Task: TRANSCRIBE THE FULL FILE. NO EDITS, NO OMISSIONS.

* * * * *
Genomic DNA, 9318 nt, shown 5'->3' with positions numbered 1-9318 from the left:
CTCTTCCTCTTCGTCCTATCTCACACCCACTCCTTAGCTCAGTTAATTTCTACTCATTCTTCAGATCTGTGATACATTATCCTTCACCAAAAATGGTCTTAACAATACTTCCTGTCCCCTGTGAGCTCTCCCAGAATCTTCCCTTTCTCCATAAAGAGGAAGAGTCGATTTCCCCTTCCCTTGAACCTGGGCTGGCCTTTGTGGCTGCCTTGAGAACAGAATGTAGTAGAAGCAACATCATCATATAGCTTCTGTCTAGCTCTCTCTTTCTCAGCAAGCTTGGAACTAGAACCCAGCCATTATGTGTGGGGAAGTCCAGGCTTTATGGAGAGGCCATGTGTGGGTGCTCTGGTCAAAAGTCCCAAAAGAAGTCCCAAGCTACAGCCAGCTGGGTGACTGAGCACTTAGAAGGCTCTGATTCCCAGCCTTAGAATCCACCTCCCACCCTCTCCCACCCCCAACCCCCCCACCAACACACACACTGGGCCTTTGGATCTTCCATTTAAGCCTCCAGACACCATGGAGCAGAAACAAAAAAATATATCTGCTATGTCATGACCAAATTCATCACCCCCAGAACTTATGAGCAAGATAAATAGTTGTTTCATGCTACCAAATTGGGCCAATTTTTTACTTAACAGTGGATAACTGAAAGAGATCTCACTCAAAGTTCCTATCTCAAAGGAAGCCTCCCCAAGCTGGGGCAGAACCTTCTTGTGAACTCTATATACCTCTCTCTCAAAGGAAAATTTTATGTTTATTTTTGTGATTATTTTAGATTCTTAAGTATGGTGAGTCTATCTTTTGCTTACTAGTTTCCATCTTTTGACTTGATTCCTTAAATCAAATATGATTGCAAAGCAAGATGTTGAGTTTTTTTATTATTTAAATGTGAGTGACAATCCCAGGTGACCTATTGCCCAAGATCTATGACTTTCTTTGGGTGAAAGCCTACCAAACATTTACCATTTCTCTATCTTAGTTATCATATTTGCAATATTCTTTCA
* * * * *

Genomic DNA, 9318 nt, shown 5'->3' with positions numbered 1-9318 from the left:
CTCTTCCTCTTCGTCCTATCTCACACCCACTCCTTAGCTCAGTTAATTTCTACTCATTCTTCAGATCTGTGATACATTATCCTTCACCAAAAATGGTCTTAACAATACTTCCTGTCCCCTGTGAGCTCTCCCAGAATCTTCCCTTTCTCCATAAAGAGGAAGAGTCGATTTCCCCTTCCCTTGAACCTGGGCTGGCCTTTGTGGCTGCCTTGAGAACAGAATGTAGTAGAAGCAACATCATCATATAGCTTCTGTCTAGCTCTCTCTTTCTCAGCAAGCTTGGAACTAGAACCCAGCCATTATGTGTGGGGAAGTCCAGGCTTTATGGAGAGGCCATGTGTGGGTGCTCTGGTCAAAAGTCCCAAAAGAAGTCCCAAGCTACAGCCAGCTGGGTGACTGAGCACTTAGAAGGCTCTGATTCCCAGCCTTAGAATCCACCTCCCACCCTCTCCCACCCCCAACCCCCCCACCAACACACACACTGGGCCTTTGGATCTTCCATTTAAGCCTCCAGACACCATGGAGCAGAAACAAAAAAATATATCTGCTATGTCATGACCAAATTCATCACCCCCAGAACTTATGAGCAAGATAAATAGTTGTTTCATGCTACCAAATTGGGCCAATTTTTTACTTAACAGTGGATAACTGAAAGAGATCTCACTCAAAGTTCCTATCTCAAAGGAAGCCTCCCCAAGCTGGGGCAGAACCTTCTTGTGAACTCTATATACCTCTCTCTCAAAGGAAAATTTTATGTTTATTTTTGTGATTATTTTAGATTCTTAAGTATGGTGAGTCTATCTTTTGCTTACTAGTTTCCATCTTTTGACTTGATTCCTTAAATCAAATATGATTGCAAAGCAAGATGTTGAGTTTTTTTATTATTTAAATGTGAGTGACAATCCCAGGTGACCTATTGCCCAAGATCTATGACTTTCTTTGGGTGAAAGCCTACCAAACATTTACCATTTCTCTATCTTAGTTATCATATTTGCAATATTCTTTCA